To follow this tutorial, you’ll need:

Deploying AWS EKS Cluster

To deploy an AWS EKS cluster, we will use eksctl CLI. To create the cluster, create a cluster.yaml manifest file with the below configuration.

apiVersion: eksctl.io/v1alpha5
kind: ClusterConfig

  name: eks-external-secrets
  region: us-east-1

  - name: ng-1
    instanceType: t3.small
    desiredCapacity: 1
    volumeSize: 8

To apply the configuration, run this command in your terminal:

$ eksctl create cluster -f cluster.yaml

This will create an EKS cluster with one node group containing a single node in the us-east-1 AWS region. Once the cluster is ready, you should see output similar to the output below.

2022-09-05 18:47:47 [âś”]  EKS cluster "eks-external-secrets" in "us-east-1" region is ready.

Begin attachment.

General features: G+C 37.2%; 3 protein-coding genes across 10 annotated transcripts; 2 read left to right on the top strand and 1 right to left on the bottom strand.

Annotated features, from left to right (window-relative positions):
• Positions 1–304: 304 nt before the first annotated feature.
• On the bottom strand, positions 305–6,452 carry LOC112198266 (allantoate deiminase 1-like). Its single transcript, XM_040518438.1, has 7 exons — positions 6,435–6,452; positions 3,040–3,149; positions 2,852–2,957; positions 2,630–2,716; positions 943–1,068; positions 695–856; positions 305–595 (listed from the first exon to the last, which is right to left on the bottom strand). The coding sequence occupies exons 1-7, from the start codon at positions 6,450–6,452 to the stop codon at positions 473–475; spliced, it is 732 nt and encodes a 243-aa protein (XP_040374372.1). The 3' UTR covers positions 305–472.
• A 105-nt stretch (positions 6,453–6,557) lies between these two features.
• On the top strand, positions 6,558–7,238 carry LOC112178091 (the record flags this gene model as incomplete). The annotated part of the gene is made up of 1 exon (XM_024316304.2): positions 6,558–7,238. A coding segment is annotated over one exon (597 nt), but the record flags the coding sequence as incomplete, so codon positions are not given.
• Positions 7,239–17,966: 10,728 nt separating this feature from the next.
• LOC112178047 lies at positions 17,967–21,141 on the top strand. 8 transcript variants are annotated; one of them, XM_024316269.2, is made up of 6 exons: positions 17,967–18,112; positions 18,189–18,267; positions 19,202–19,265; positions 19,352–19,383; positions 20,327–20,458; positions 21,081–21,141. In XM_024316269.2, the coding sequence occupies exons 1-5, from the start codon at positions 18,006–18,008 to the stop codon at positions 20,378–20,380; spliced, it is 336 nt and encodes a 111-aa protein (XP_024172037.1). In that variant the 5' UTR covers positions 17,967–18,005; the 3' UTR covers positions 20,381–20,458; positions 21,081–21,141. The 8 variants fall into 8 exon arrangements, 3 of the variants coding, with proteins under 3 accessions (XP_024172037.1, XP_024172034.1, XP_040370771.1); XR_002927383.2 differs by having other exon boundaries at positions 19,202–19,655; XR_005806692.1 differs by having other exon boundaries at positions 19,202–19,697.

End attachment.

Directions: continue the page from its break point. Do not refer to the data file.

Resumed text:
Now, we can use this cluster and interact with it using kubectl. First, we must update the kubeconfig file with newly created cluster access. To update the kubeconfig, execute the below command.

$ aws eks --region us-east-1 update-kubeconfig --name eks-external-secrets

Test cluster access by running:

$ kubectl get pods

No resources found in default namespace.

Deploying External Secrets Operator

Install Helm to deploy the External Secrets Operator in the cluster. Once installed, verify the Helm version.

$ helm version --short

Next, install the External Secrets Operator from the Helm chart repository external-secrets by executing the below commands:

$ helm repo add external-secrets https://charts.external-secrets.io

$ helm install external-secrets \
  external-secrets/external-secrets \
    --namespace external-secrets \
    --create-namespace \